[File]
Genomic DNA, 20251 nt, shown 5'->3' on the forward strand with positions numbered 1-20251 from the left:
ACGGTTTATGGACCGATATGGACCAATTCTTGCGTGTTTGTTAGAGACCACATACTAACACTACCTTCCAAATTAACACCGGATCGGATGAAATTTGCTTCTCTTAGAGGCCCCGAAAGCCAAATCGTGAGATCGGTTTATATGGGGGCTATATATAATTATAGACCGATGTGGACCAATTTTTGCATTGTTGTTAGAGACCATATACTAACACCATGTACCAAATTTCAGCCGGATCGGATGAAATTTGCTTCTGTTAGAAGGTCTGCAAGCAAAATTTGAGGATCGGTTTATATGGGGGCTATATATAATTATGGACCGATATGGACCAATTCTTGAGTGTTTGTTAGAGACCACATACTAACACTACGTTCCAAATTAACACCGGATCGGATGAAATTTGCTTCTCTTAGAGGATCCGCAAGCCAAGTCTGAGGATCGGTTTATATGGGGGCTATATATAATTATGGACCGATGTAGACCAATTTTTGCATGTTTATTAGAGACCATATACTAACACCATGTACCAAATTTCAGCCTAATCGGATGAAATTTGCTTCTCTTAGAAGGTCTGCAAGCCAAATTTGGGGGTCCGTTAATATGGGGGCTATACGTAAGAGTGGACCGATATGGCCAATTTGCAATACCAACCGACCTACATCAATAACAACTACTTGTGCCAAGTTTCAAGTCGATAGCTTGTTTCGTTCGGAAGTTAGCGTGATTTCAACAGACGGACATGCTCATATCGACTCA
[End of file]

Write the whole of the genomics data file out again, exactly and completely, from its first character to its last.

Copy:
Genomic DNA, 20251 nt, shown 5'->3' on the forward strand with positions numbered 1-20251 from the left:
ACGGTTTATGGACCGATATGGACCAATTCTTGCGTGTTTGTTAGAGACCACATACTAACACTACCTTCCAAATTAACACCGGATCGGATGAAATTTGCTTCTCTTAGAGGCCCCGAAAGCCAAATCGTGAGATCGGTTTATATGGGGGCTATATATAATTATAGACCGATGTGGACCAATTTTTGCATTGTTGTTAGAGACCATATACTAACACCATGTACCAAATTTCAGCCGGATCGGATGAAATTTGCTTCTGTTAGAAGGTCTGCAAGCAAAATTTGAGGATCGGTTTATATGGGGGCTATATATAATTATGGACCGATATGGACCAATTCTTGAGTGTTTGTTAGAGACCACATACTAACACTACGTTCCAAATTAACACCGGATCGGATGAAATTTGCTTCTCTTAGAGGATCCGCAAGCCAAGTCTGAGGATCGGTTTATATGGGGGCTATATATAATTATGGACCGATGTAGACCAATTTTTGCATGTTTATTAGAGACCATATACTAACACCATGTACCAAATTTCAGCCTAATCGGATGAAATTTGCTTCTCTTAGAAGGTCTGCAAGCCAAATTTGGGGGTCCGTTAATATGGGGGCTATACGTAAGAGTGGACCGATATGGCCAATTTGCAATACCAACCGACCTACATCAATAACAACTACTTGTGCCAAGTTTCAAGTCGATAGCTTGTTTCGTTCGGAAGTTAGCGTGATTTCAACAGACGGACATGCTCATATCGACTCA